OK, so I can't bring myself to say nothing about that football game. I'm not too upset, partly because how seriously I take football is very selective - unless I'm actually at a game I tend only to take it seriously when the side I support do well - and partly because there's no dishonour for the England team in exceeding expectations and then going to a Brazil who seem to have just found their form. The ref was frankly bonkers, but there's no way he can be accused of denying England the game, having been even-handed in his incomprehensibility. There was a spell of about 10 minutes when I felt like every decision went Brazil's way, but it was straight after Ronaldinho (who had been Brazil's most individually impressive player until then) was sent off for no apparent reason, so I couldn't help thinking the ref realised he'd made a mistake and was trying to cancel it out. I hope that was his last ever international match though.

All this time it's worth remembering that England had one of the youngest squads and youngest starting 11s (except for Seaman, but Martyn only needs another couple of years' experience to be as good) in the tournament. Bring on EURO 2004!

And meanwhile, I'm just hoping Turkey manage to get through to the semis and avenge Rivaldo's ridiculous stunt against them in the group stage by roundly thrashing them. Can't see it happening, but quite a few things that no-one could have seen happening have already....
posted @ 3:35 AM -
England v Brazil
the rest is silence
posted @ 1:42 AM -

Thursday, June 20

Having had that little discussion with an ignorant lady of the Daily Mail reading sort the other day about immigrants, it seems pertinent to point out an article that the Economist ran a few months ago about how immigrant labour is essential for the more dynamic of Europe's economies. This is one of the few situations when I really do wish government would let itself be led by business, but more importantly when I wish the people of this country would apply some reason. You can't accuse immigrants of taking all our jobs when we are gripped by a labour shortage. I know the usual retort - but these are unskilled people and we need computer experts - but people are not born computer experts. In 2 years of teaching IT in one of Britain's whiter towns, one thing I noticed was that a disproportionately large proportion of my students were immigrants or the children of immigrants, because these are the people who actually value education and skills and try to make something of their lives, while the white British people who complain also take their kids out of school to take them shopping, because they place that little value on education. Then they complain that they can't get jobs and these bloody foreigners can. The 'bloody foreigners' who worked their arses off in my classes to make themselves employable got no better, and often far worse (because Brighton's employment situation is rather the reverse of the country as a whole - a very well educated population competing for a small number of good jobs), than they deserve.

I look forward to a day when people start to learn to accept responsibility for their own failings, and stop blaming others.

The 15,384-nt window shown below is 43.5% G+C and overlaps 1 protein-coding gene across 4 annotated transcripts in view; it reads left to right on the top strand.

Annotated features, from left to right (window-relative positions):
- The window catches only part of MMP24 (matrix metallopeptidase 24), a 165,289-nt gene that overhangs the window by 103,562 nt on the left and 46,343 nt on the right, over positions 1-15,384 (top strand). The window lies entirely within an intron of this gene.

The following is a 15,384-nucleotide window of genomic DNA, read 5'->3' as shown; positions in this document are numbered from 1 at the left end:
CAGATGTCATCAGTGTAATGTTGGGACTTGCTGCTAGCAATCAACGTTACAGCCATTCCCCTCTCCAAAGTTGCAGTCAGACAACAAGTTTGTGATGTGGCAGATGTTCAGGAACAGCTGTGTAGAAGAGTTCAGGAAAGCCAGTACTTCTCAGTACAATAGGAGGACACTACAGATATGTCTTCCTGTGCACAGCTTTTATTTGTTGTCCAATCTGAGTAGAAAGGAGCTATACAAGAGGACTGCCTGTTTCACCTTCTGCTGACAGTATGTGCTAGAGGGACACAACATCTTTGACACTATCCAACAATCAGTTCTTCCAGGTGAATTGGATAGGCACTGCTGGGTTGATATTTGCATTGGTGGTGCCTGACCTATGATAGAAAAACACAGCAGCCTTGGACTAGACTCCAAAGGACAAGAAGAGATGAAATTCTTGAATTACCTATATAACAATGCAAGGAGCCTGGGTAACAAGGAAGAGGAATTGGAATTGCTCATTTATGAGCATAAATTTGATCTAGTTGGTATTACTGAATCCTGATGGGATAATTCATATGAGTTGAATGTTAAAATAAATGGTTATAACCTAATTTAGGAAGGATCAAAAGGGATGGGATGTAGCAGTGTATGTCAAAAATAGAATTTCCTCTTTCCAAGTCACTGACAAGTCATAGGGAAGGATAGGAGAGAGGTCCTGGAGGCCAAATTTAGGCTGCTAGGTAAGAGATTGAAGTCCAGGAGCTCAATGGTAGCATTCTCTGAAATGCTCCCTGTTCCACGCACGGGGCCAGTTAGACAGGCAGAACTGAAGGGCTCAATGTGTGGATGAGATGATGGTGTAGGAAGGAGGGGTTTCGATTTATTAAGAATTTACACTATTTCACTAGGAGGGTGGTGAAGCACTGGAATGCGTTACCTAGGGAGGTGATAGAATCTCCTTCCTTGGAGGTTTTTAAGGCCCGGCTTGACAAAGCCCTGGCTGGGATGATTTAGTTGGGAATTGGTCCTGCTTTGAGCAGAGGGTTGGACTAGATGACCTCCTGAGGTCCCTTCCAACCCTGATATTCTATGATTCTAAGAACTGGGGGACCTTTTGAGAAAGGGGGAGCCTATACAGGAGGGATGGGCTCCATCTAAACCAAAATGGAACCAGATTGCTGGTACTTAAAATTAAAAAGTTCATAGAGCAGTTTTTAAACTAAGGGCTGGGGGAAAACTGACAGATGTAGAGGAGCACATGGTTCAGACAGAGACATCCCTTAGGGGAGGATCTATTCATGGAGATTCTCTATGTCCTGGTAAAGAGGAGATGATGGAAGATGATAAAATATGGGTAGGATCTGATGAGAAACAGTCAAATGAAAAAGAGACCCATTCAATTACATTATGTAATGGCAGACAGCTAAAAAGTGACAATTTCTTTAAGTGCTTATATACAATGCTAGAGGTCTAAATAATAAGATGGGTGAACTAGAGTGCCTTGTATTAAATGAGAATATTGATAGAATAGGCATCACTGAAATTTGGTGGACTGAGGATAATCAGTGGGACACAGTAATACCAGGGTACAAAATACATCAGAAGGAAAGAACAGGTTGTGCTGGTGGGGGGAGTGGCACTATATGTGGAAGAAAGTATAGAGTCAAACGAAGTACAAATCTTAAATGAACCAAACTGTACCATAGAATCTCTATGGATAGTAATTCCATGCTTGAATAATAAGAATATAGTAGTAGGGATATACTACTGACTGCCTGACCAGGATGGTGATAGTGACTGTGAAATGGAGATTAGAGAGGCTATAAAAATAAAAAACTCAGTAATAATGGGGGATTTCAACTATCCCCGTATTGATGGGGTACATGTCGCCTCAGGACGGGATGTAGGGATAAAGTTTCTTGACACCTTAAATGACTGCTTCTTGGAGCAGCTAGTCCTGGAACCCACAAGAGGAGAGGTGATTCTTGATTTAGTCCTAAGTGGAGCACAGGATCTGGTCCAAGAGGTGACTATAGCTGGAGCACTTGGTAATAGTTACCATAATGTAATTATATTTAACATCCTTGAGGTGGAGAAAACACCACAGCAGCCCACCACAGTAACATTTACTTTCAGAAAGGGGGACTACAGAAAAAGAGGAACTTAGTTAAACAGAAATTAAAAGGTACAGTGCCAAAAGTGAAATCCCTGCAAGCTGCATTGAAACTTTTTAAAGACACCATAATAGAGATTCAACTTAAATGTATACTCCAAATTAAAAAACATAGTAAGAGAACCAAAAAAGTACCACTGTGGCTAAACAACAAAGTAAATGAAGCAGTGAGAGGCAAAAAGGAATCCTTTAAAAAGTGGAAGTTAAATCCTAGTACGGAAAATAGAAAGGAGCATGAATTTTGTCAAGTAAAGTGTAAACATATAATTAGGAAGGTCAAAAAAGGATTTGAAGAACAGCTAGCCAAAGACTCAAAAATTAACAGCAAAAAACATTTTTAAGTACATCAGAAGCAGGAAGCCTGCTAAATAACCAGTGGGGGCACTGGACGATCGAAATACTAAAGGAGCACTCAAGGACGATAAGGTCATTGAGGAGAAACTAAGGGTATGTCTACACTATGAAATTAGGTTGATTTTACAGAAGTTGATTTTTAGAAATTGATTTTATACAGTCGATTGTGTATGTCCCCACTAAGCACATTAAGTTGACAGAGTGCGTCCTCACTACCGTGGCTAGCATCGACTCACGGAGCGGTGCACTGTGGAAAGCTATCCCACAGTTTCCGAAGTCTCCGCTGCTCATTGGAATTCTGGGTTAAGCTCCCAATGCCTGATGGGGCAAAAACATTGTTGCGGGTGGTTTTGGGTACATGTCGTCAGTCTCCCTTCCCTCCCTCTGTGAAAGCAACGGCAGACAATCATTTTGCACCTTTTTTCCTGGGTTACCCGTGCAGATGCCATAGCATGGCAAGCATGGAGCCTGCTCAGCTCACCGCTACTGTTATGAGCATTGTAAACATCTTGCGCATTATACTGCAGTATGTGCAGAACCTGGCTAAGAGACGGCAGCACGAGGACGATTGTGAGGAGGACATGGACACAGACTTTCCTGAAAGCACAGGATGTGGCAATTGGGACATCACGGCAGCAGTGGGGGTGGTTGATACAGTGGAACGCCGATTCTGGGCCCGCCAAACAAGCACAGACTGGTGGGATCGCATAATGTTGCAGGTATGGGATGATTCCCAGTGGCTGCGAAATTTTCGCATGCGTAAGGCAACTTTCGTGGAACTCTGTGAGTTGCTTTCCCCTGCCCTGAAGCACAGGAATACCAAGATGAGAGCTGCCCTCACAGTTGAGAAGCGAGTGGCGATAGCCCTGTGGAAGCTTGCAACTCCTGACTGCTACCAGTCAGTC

Update at 1048: Polly Toynbee has a well-argued column in the Guardian about why we do need to tighten border controls at the same time as increasing the number of people allowed to legitimately immigrate, and handling refugees better. By the by it also mentions that 30% of refugees come to Europe with degrees - that's the same proportion as UK adults, putting paid to any idea that refugees are the great unskilled.
posted @ 4:19 PM -
There's a fascinating debate going on in the States about whether hugely obese people should be forced to pay for two seats when they fly. I particularly like the bit about passengers complaining that they were "sat upon" by people overflowing from their seat - captures the image perfectly....
posted @ 3:47 PM -

England v Brazil

Not much to say on this one, just that we can win it, but I'm still not convinced we will. Oh yes, and that there are bound to be plenty of goals - Juninho insists that Brazil will continue to play as they have done so far - with a ferocious attack and pathetic defence. I'm looking forward to it, even in spite of my lack of confidence about the result I want actually happening.
posted @ 3:35 PM -
The Sun is on form today, as is often the case when there's big football coming up. Although it does have some of the usual crap, like a report telling us that our heroes checked into their hotel with confidence, and a truly stunning announcement that the England team will party if they win tomorrow, it also has some very funny picture stories. They've turned Rio's landmark Jesus statue into a statue of, well, Rio, and trawled the web for a mock-up of what the Queen would look like with England fan face-paint.
posted @ 3:39 AM -
According to a report I heard on Radio 5 this morning, the World Cup has not only increased booze sales, as might have been expected, but also herbal tea sales have gone up by 70% and condom sales by 50%. Herbal tea?!? I can only assume that Sven must have been seen drinking some or something....
posted @ 1:19 AM -
I had the mother of all weird dreams last night.